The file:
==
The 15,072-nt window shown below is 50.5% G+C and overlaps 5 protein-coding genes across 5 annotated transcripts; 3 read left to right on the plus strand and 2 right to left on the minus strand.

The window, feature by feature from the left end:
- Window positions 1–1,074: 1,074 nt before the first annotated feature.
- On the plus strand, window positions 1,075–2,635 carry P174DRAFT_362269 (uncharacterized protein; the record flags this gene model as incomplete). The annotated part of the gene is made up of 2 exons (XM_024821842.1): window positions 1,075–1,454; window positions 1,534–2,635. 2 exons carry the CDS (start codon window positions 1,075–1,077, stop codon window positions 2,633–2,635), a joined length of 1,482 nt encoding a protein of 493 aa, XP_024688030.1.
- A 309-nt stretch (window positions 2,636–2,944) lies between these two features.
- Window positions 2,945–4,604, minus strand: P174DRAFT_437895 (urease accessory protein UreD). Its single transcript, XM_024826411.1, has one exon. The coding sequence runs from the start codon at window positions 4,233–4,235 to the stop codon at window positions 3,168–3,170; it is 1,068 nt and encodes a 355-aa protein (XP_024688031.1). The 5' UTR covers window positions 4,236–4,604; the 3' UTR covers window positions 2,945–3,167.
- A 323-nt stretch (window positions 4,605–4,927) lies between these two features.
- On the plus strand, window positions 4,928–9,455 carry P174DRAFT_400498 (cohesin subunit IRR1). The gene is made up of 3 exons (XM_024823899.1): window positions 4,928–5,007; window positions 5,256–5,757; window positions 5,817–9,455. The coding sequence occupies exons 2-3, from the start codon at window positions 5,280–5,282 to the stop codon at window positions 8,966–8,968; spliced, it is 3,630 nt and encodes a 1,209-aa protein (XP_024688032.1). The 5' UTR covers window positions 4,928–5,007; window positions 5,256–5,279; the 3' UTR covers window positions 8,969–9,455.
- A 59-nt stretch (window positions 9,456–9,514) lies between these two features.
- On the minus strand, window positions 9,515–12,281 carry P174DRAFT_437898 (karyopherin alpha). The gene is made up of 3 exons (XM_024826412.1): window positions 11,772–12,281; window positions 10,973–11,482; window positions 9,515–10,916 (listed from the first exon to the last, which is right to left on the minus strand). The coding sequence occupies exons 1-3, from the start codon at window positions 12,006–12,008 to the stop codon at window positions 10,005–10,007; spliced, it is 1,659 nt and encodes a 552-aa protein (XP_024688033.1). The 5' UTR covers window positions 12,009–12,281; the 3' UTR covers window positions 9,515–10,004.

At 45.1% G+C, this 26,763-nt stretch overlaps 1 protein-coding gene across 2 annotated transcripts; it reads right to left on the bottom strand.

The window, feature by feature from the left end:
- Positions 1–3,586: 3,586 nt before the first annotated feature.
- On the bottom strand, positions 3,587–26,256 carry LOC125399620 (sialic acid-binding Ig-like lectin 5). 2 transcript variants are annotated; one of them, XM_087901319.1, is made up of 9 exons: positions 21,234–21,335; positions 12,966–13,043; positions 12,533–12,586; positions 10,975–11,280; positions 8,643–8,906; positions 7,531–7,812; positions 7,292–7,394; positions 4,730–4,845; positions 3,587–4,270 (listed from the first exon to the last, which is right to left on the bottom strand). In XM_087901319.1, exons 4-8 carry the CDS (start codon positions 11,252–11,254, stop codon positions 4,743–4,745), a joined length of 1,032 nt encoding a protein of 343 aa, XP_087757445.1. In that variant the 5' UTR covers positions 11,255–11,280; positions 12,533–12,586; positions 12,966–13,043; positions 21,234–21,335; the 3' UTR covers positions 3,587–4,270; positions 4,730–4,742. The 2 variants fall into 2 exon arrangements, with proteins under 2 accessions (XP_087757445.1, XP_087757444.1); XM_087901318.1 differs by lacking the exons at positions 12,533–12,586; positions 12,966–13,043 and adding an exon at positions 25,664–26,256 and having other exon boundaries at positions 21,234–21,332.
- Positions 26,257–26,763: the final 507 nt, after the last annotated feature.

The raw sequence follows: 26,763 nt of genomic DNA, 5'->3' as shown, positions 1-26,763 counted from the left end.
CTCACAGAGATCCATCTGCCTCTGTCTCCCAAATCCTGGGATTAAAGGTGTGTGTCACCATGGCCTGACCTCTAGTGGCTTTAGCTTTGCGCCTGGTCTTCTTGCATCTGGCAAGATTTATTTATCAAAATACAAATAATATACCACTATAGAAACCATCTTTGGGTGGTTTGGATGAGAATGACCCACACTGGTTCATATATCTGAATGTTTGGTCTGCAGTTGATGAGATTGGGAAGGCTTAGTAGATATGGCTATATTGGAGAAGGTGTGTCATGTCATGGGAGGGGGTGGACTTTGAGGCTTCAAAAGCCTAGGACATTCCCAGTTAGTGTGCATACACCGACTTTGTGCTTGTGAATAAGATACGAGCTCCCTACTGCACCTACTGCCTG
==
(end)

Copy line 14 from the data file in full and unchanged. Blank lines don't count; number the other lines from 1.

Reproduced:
- On the bottom strand, positions 3,587–26,256 carry LOC125399620 (sialic acid-binding Ig-like lectin 5). 2 transcript variants are annotated; one of them, XM_087901319.1, is made up of 9 exons: positions 21,234–21,335; positions 12,966–13,043; positions 12,533–12,586; positions 10,975–11,280; positions 8,643–8,906; positions 7,531–7,812; positions 7,292–7,394; positions 4,730–4,845; positions 3,587–4,270 (listed from the first exon to the last, which is right to left on the bottom strand). In XM_087901319.1, exons 4-8 carry the CDS (start codon positions 11,252–11,254, stop codon positions 4,743–4,745), a joined length of 1,032 nt encoding a protein of 343 aa, XP_087757445.1. In that variant the 5' UTR covers positions 11,255–11,280; positions 12,533–12,586; positions 12,966–13,043; positions 21,234–21,335; the 3' UTR covers positions 3,587–4,270; positions 4,730–4,742. The 2 variants fall into 2 exon arrangements, with proteins under 2 accessions (XP_087757445.1, XP_087757444.1); XM_087901318.1 differs by lacking the exons at positions 12,533–12,586; positions 12,966–13,043 and adding an exon at positions 25,664–26,256 and having other exon boundaries at positions 21,234–21,332.